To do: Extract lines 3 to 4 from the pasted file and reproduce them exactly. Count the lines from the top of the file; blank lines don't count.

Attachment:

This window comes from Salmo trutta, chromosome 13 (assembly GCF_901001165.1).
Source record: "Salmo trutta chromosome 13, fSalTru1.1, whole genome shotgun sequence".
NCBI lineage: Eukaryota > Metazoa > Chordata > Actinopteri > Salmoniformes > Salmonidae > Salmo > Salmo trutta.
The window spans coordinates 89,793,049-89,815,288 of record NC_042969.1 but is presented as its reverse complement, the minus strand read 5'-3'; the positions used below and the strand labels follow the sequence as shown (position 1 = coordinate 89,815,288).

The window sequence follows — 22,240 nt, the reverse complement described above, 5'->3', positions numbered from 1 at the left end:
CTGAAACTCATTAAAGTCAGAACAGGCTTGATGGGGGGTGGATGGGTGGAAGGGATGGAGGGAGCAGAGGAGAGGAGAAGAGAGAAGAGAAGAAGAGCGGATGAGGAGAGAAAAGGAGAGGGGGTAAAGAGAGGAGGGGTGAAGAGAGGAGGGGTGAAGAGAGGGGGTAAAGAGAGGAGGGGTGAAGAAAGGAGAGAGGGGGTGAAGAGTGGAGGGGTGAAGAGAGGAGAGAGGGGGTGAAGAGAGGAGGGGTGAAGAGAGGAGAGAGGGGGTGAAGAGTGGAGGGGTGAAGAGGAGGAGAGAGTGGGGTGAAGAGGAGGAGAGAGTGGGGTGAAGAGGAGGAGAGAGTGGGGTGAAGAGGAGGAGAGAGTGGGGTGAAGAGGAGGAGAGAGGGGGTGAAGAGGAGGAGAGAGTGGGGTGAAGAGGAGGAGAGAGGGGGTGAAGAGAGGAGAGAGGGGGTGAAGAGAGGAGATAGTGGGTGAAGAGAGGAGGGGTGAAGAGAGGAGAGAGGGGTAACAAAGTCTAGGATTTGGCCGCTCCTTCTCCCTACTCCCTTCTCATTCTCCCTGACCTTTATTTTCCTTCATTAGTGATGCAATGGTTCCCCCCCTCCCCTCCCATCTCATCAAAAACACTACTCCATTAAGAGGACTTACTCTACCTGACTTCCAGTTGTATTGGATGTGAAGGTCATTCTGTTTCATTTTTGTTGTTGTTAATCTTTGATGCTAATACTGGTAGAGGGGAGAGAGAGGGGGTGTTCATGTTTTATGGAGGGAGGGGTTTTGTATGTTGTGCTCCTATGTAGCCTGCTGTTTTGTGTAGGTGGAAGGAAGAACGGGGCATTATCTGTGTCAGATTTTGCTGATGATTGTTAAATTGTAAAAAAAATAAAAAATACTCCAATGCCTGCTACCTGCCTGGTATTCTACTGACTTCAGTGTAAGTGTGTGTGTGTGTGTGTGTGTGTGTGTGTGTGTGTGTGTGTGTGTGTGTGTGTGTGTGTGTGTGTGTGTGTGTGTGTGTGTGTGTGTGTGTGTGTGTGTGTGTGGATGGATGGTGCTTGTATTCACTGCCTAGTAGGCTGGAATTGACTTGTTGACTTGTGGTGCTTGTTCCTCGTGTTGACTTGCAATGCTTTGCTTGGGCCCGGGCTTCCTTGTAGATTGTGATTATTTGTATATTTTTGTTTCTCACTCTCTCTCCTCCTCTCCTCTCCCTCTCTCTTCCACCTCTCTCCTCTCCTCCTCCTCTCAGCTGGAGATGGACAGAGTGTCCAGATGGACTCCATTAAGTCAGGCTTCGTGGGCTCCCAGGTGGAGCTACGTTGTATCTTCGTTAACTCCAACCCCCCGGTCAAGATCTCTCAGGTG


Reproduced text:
NCBI lineage: Eukaryota > Metazoa > Chordata > Actinopteri > Salmoniformes > Salmonidae > Salmo > Salmo trutta.
The window spans coordinates 89,793,049-89,815,288 of record NC_042969.1 but is presented as its reverse complement, the minus strand read 5'-3'; the positions used below and the strand labels follow the sequence as shown (position 1 = coordinate 89,815,288).